Categories
Apple

Mac Switching update, Mon 19 Sep

  • As Dave has been suggesting, under System Preferences -> Keyboard & Mouse -> Keyboard shortcuts, there is a setting that allows pressing the Tab key to move between all types of field, rather than just text boxes and lists. I had thought that this wasn’t working, when in fact it was only not working in Firefox. On the Mac, Firefox has its own tab settings, which you can change by going to the about:config page, and changing “accessibility.tabfocus” from 1 to 7. (See also: “Mac OS X Hints” on Macworld.) It now all works perfectly.
  • Thanks for Phil Gyford, I now have my keyboard mapped correctly: i.e., hitting Shift+2 gives me a double-quote, and the @-sign sits two keys to the right of my L. As James had indicated, it’s a matter of installing a custom keyboard layout. You can use Ukelele to create these, but Phil Gyford has a British-Windows keyboard layout available for download from his site–complete with instructions. Marvellous.

Two minor (yet major) niggles knocked on the head in a single evening. Good progress. But the big ticket item of the evening was moving my iTunes music library from my PC to the Mac. I’d expected this to be weird, but it turned out to be ridiculously easy:

  1. On the PC, I had all of my music in a single directory (with subdirectories), but this sat on a separate disk (E:\Music) rather than in the default iTunes music folder (My Documents\Music\iTunes\iTunes Music). Using an external HD rather than a slow (wireless) network transfer, I copied everything from D:\Music into the default location on the Mac, i.e. /Users/martin/Music/iTunes/iTunes Music.
  2. On the Mac, I made a backup of the two key iTunes library files: “iTunes Music Library.xml” and “iTunes Library”, just in case it all went horribly wrong. (These are both in the /Users/martin/Music/iTunes/ folder.)
  3. I copied the PC versions of these files over the the Mac. (The PC versions reside in My Documents\Music\iTunes\)
  4. I renamed the “iTunes Library.itl” file to just “iTunes Library”, without the file extension. (Although I’m not sure if this is critical, because looking at the file name in Terminal, the extension is back there…the Finder just isn’t displaying it.)
  5. Started iTunes. iTunes spent a couple of minutes with a progress bar updating its music library, and at the end of that process…everything was there. All my ratings and play counts were present. I clicked on music and it played.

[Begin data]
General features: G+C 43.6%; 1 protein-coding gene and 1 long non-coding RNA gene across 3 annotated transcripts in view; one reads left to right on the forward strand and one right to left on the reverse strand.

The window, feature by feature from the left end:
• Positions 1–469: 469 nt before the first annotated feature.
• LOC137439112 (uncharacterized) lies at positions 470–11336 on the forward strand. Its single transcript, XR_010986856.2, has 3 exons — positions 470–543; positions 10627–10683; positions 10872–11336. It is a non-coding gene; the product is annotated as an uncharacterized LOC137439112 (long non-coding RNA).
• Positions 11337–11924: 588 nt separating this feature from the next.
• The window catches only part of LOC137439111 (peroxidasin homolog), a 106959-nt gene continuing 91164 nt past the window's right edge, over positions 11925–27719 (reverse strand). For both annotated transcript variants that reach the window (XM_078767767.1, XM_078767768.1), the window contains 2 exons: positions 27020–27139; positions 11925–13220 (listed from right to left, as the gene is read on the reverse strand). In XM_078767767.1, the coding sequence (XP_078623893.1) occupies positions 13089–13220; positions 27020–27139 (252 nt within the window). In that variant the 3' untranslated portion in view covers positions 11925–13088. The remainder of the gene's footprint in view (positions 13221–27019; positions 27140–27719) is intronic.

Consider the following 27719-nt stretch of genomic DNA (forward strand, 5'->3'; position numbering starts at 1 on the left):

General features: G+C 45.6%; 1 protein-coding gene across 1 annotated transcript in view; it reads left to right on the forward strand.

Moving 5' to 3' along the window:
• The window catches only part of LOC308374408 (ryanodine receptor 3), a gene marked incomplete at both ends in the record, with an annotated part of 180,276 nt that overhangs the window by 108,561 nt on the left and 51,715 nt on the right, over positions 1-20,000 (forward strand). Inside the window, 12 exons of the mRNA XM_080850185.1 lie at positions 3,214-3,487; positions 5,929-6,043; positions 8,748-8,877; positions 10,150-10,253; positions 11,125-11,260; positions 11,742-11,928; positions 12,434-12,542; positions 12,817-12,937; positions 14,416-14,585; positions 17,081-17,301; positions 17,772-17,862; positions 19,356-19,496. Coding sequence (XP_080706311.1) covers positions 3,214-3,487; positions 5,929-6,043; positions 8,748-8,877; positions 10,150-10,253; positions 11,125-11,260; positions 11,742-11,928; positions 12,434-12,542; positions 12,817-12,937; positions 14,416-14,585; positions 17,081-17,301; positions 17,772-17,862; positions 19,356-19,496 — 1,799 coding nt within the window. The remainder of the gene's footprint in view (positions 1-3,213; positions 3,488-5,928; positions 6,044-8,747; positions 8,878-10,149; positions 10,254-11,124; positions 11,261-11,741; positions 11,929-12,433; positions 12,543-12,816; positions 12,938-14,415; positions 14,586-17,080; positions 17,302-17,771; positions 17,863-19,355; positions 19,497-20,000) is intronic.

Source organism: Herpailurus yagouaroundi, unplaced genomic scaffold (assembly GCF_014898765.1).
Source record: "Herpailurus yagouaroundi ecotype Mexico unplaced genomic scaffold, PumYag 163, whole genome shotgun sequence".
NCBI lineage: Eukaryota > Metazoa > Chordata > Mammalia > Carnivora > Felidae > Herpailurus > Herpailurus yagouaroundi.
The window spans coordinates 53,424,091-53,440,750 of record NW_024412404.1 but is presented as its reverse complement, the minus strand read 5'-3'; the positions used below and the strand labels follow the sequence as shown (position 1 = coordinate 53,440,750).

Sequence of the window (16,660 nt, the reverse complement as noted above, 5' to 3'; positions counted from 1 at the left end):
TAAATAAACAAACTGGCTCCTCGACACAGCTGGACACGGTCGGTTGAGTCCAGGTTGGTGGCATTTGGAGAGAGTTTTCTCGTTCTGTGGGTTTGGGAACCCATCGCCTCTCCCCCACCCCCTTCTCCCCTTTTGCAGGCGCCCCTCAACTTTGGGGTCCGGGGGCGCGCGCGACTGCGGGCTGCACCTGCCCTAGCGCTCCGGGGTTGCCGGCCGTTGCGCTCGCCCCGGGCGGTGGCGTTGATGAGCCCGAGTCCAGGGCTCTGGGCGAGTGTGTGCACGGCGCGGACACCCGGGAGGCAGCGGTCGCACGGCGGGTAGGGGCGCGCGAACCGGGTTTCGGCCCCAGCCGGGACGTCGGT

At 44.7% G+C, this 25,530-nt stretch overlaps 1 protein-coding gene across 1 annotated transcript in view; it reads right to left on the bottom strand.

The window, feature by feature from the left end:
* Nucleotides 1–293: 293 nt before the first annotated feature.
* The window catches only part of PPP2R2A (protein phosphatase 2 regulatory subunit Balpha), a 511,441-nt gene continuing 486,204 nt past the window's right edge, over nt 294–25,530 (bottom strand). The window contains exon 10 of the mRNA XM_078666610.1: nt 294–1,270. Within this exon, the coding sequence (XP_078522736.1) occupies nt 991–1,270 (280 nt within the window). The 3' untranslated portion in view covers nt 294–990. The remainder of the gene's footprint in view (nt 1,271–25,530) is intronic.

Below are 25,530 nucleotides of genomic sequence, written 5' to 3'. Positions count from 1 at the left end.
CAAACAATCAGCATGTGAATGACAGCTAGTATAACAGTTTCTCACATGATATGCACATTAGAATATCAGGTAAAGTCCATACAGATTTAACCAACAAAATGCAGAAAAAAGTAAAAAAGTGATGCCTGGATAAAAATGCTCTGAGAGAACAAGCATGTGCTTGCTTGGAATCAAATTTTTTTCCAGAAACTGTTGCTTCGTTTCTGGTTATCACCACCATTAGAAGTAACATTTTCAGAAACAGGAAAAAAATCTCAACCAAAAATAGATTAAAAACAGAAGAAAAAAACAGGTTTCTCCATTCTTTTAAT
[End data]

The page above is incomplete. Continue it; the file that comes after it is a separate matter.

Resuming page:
6. With iTunes, I de-authorized the PC, and authorized the Mac, and all the protected downloads from the iTMS opened up, too.

Wow.

Based on my experience restoring my iTunes music library from a dead PC, I should have figured that the process of migrating from PC to Mac would be similarly easy, but my gut just wasn’t entirely convinced. I love it when software works like this: you plug stuff in, copy the files, and you’re done. No complicated setup routines, no magic registry settings to hack if you want to restore your stuff after a disk failure…it just works. That rocks.

Also, after setting up iTunes, I plugged in my iPod. iTunes recognized it immediately, and started synchronizing. I don’t know why it decided to re-copy 849 files that should have been on the iPod already, but I can’t say that really bothers me, because IT’S CHARGING AT THE SAME TIME AS IT’S SYNCHRONIZING! WOOHOO! Honest, whatever flaw that was stopping my iPod from charging over USB has been bugging the hell out of me since I got it, and now it’s gone. Yay! No more stepping on the bus in the morning and finding that I’ve only got an hour of battery power left, because I forgot to change plugs after grabbing a new batch of podcasts.

Oh, and one more little, but lovely thing for the day:

  • Partially transparent Terminal windows. Rock.

Up next: moving Thunderbird email from PC to the Mac.

4 replies on “Mac Switching update, Mon 19 Sep”

>I love it when software works like this: you plug stuff in,
>copy the files, and you’re done. No complicated setup routines,
>no magic registry settings to hack if you want to restore
>your stuff after a disk failure…it just works. That rocks.

Er: you do remember why you just bought a Mac, don’t you???

Thanks for the Ukelele link BTW: I’ll check it out. Last time I looked at custom layouts, I decided that it was easier just to edit the XML, than use any of the graphical tools on offer. But I ain’t seen Ukelele b4

Comments are closed.